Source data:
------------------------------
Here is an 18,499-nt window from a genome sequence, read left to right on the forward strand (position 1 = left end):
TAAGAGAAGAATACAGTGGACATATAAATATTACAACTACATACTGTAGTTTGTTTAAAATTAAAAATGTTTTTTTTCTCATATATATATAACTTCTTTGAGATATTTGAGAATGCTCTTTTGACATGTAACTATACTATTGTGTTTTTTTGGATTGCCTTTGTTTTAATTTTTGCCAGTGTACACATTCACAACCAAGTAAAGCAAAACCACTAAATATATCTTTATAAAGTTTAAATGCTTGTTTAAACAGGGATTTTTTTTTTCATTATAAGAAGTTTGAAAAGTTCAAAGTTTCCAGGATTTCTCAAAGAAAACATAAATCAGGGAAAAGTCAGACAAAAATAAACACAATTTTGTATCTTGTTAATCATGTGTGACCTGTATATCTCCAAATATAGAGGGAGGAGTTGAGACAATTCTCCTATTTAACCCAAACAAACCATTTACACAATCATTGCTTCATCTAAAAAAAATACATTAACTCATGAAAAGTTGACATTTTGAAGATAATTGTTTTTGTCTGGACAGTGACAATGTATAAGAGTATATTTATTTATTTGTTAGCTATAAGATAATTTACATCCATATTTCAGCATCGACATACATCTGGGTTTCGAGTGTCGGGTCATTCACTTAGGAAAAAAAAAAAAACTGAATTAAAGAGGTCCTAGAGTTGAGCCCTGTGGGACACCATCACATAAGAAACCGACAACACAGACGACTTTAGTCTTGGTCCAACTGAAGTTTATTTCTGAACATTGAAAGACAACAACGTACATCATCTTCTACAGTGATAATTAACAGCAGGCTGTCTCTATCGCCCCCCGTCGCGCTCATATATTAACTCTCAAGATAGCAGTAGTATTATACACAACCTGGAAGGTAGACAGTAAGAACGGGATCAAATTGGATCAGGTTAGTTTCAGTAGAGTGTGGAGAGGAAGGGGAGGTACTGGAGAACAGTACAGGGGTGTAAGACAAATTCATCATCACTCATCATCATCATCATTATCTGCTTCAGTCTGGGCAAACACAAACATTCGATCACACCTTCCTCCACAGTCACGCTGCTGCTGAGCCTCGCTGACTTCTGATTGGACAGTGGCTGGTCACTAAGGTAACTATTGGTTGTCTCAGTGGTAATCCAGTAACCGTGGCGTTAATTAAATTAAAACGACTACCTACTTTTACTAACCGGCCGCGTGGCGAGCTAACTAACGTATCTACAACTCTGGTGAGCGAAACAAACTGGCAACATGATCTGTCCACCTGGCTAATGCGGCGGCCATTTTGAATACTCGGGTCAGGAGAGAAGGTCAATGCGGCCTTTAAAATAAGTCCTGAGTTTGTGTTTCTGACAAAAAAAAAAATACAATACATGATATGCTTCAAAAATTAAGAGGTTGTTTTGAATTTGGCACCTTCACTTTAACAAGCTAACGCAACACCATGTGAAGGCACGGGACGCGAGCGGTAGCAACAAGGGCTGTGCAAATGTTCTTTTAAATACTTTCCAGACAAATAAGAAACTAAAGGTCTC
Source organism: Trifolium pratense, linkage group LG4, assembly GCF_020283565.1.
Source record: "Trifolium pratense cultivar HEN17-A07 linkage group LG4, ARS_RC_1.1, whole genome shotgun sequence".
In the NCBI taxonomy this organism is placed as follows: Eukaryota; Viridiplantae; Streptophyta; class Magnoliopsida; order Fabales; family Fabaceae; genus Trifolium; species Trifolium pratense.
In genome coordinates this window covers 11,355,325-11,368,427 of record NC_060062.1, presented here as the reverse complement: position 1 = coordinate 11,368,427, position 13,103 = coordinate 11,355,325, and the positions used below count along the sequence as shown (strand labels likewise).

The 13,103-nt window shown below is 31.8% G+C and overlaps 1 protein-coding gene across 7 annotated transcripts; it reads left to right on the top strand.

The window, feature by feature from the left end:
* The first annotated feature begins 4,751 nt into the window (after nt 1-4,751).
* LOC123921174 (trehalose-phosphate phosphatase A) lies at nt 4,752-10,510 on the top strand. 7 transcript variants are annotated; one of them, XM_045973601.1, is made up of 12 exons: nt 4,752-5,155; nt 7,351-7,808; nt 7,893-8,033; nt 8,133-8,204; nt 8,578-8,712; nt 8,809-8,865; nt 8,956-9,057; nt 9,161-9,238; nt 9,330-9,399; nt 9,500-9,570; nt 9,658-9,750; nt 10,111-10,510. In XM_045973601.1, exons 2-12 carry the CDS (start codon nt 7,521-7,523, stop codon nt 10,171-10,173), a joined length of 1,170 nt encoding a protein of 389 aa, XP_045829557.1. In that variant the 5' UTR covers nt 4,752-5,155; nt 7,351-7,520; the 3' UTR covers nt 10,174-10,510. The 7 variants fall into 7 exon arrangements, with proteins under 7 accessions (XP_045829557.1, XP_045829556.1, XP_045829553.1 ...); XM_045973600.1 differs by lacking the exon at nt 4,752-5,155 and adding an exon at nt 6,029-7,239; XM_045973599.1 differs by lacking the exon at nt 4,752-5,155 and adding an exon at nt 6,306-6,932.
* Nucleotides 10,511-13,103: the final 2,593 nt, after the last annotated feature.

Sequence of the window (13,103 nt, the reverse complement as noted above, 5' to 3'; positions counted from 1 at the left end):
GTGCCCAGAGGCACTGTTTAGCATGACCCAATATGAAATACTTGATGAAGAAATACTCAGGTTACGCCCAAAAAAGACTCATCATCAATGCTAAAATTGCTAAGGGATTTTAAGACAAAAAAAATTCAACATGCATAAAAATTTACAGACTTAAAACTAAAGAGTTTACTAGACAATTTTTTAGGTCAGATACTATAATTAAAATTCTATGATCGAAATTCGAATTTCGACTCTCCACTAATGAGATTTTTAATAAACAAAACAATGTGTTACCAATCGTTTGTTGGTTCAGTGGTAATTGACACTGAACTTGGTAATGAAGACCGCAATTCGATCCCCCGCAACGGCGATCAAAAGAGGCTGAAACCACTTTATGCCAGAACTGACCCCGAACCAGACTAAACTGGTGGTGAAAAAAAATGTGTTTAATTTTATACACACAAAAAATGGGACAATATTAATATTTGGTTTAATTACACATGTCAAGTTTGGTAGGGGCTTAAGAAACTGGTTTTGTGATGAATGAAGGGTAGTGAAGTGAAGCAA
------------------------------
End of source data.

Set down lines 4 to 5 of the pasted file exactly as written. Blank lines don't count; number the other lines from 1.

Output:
Source record: "Trifolium pratense cultivar HEN17-A07 linkage group LG4, ARS_RC_1.1, whole genome shotgun sequence".
In the NCBI taxonomy this organism is placed as follows: Eukaryota; Viridiplantae; Streptophyta; class Magnoliopsida; order Fabales; family Fabaceae; genus Trifolium; species Trifolium pratense.